Who runs the world?
Most people nationally and internationally would instinctively answer that question with "girls" because Beyonce made it known in her 2011 girl power anthem.
We all know that without the presence of women blasting through our headphones, music just would not be the same. Throughout history, female musicians have had to power their way past haters and barriers only to come out on top and prove that they can rock out even better than their male counterparts. So for International Women’s Day, AXS shines a well-deserved light on some of the trailblazers who fought their way through the trenches and onto the biggest stages to make it possible for younger versions of women like Beyoncé and Lady Gaga to follow their own dreams and become the superstars they are today.
Stevie Nicks/Christine McVie
The one-two punch and vocal backbone of Fleetwood Mac’s iconic classic rock sound comes from none other than Stevie Nicks and Christine McVie. Together the pair’s soprano and alto vocal styles helped establish a new kind of arena rock sound of the 1970s, which had been a dominated by male singers up until that point.
Carole King started her career writing and producing songs for other recording artists, and quickly made a name for herself after penning hits throughout the 1960s including "The Loco-Motion," “Up On The Roof,” "I'm into Something Good," "One Fine Day" and the huge Aretha Franklin hit, "(You Make Me Feel Like) A Natural Woman." She eventually set off on her own career as a recording artist. Her 1971 album 'Tapestries' remains one of the great albums of that singer-songwriter generation of the early 70s.
In addition to helping keep blues, folk and country styles relevant within the rock and pop landscape over her forty-year career, Bonnie Raitt could also be considered one of the best slide guitar players on the planet. It was her 1991 album 'Luck of the Draw' which really cemented her crossover influence with the singles “I Can’t Make You Love Me,” and “Something To Talk About.”
Very few artists are admired and looked up to like the way that Billie Holiday is. The legendary singer came up through the competitive club circuit in Harlem, and would go on to record numerous hits throughout jazz's heyday of the 1930s and 40s with songs like "God Bless the Child," "Strange Fruit" and “Summertime” alongside George Gershwin.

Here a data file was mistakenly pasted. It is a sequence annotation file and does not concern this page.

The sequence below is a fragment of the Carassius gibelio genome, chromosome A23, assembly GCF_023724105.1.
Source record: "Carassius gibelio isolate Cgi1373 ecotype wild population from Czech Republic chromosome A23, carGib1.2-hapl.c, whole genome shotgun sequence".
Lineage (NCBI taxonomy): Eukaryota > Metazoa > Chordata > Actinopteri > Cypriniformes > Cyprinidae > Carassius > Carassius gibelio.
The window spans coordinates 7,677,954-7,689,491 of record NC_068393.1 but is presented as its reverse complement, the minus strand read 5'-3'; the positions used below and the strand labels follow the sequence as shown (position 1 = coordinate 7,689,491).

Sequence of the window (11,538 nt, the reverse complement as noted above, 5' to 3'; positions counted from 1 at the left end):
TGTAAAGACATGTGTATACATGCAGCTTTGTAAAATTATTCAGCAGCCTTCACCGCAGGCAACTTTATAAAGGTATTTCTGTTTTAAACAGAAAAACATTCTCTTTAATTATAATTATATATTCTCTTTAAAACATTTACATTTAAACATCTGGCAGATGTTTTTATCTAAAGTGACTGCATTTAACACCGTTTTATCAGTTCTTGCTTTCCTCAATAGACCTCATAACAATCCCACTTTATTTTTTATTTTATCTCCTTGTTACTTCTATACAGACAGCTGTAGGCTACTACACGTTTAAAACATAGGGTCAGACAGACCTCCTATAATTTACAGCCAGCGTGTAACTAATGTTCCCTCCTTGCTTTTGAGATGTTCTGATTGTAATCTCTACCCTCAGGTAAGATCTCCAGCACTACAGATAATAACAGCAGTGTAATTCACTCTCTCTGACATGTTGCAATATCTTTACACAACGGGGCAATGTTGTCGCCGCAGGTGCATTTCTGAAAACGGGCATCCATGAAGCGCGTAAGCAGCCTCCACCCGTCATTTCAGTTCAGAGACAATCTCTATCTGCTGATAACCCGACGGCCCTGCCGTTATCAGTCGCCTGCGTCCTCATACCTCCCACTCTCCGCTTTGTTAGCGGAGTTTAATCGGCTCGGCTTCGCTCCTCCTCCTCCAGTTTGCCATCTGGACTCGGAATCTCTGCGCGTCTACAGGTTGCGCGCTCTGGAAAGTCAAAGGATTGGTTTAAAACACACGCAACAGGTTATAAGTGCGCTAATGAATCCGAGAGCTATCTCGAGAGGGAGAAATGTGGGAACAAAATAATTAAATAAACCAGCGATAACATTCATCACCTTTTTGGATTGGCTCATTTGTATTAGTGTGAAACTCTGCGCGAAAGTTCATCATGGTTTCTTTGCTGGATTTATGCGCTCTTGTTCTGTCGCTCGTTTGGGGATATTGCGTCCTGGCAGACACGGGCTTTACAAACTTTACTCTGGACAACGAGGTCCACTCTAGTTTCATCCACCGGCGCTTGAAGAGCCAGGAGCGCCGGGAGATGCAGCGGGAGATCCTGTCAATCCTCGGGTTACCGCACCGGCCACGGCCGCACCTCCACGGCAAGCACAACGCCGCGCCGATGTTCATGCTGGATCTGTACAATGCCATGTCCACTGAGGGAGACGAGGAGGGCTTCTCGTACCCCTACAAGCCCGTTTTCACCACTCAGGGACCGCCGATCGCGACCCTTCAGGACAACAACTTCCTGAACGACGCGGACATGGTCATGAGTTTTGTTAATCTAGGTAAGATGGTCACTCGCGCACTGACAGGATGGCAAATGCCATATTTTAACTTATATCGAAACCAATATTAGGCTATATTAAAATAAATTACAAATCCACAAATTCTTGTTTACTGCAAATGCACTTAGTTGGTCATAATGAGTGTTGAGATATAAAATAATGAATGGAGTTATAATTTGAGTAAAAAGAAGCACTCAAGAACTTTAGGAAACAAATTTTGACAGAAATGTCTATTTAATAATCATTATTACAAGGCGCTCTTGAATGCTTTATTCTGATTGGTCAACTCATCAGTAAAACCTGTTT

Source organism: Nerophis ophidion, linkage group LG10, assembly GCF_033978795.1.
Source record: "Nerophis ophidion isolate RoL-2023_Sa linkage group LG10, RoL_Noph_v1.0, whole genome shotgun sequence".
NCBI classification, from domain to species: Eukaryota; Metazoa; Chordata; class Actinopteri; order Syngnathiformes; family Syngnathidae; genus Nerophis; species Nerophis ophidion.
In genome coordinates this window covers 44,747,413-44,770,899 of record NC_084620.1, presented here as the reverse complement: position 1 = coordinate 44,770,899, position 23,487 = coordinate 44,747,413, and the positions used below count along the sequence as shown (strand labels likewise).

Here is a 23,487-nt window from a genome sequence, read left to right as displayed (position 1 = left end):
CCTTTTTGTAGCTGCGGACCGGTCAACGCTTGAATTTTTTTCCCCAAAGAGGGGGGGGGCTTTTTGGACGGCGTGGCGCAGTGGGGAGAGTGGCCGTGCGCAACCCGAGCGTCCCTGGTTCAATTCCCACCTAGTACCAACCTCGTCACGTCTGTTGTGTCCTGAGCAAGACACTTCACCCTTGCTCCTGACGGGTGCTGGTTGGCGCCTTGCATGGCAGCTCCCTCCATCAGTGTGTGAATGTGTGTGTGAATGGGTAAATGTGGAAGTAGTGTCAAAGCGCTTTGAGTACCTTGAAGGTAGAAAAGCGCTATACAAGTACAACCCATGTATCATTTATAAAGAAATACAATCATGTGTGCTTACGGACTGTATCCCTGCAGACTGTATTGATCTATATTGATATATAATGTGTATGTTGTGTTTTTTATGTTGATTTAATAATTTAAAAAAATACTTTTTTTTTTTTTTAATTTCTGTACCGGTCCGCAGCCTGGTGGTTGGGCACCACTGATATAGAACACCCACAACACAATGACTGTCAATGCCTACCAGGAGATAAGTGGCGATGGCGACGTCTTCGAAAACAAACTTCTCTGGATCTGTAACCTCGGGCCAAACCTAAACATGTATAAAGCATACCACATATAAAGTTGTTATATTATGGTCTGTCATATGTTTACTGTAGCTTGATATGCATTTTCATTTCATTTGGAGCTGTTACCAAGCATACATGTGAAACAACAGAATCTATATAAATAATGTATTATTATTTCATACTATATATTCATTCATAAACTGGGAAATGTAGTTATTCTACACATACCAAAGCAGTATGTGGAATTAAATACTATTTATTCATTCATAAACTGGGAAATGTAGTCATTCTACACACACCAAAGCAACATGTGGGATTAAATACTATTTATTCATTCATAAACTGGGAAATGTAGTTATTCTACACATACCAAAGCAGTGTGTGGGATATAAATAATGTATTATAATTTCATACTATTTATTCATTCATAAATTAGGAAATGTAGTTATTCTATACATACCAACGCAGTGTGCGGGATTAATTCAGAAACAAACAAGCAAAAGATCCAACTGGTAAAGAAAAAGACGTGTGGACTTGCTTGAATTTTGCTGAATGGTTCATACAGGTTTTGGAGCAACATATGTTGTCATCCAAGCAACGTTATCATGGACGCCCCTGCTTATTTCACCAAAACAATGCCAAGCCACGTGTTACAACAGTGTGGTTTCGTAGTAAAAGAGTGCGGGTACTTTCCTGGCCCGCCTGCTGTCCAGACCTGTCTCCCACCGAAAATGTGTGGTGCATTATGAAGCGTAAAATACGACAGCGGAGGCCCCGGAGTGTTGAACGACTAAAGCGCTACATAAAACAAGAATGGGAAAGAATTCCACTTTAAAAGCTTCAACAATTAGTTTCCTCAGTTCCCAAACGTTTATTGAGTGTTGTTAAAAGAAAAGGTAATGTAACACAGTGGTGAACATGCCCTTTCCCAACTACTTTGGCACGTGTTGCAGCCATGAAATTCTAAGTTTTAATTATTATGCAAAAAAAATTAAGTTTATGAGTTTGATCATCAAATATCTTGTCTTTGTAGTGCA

Dolly Parton emerged from her formative years growing up in rural poverty within Tennessee’s Smoky Mountains to become arguably the most successful country singer of all time. Parton is also considered one of the greatest songwriters of all time, having composed over 3,000 songs throughout her career. She’s the only musician on the planet to have her own theme park, which hires many people from the communities near where she grew up.
In an era of the 1970s when arena rock was heavily dominated by men, Joan Jett and Lita Ford helped introduce millions of girls to their rebellious attitudes and unapologetic style of rock and roll as part of The Runaways. The all-girl rock group would reach success with classic rock anthems like “Cherry Bomb” and covering the Velvet Underground’s "Rock & Roll."
Very few artists in music can enter a room and capture everyone's eyes with the iconic status that the Queen of Soul can. After growing up singing gospel hymns, Franklin would go on to have a hugely successful career in the pop/soul realm with hits like "Respect," "(You Make Me Feel Like) A Natural Woman" and "Think." She would also become the first female performer to be inducted into the Rock and Roll Hall of Fame.
Madonna came into the world of music like a bat out of hell with hit pop albums like 1984’s ‘Like a Virgin,’ 1986’s ‘True Blue’ and 1989’s ‘Like A Prayer.’ Her brash and seductive persona and performance style could’ve been responsible for stress of many parents of teenagers throughout the 80s, but without Madonna you’d have no Katy Perry, Rihanna, or Lady Gaga.
The beautifully toned voice and piano playing of Nina Simone would go on to inspire generations of pianists and songwriters. Her religious musical upbringings eventually lead her to study at the Juilliard School of Music before earning fame as a jazz pianist and singer. She was also very vocal about the civil rights movement in the 1960s and her political initiatives blended into her songwriting.
The Queen of Rock and Roll can do it all. She can sing, she can dance with unlimited energy and she can look great doing it. Not an easy accomplishment while running around in high heels on stage every night. The “What's Love Got to Do with It” singer maintained a career over the decades with power and grace with her music ranging from soul and rock to dance and pop.
Bessie Smith sometimes gets overlooked when the discussion of best female singers comes up. Without the blues you’d have no rock and roll boom in the 1950s and 60s. Without influential blues artists, pop music would certainly sound a whole lot different than it does today. Smith was the biggest female name in blues music throughout the 1920s and 30s, and her singing influenced countless musicians to help develop what would ultimately become the British Invasion of the 1960s.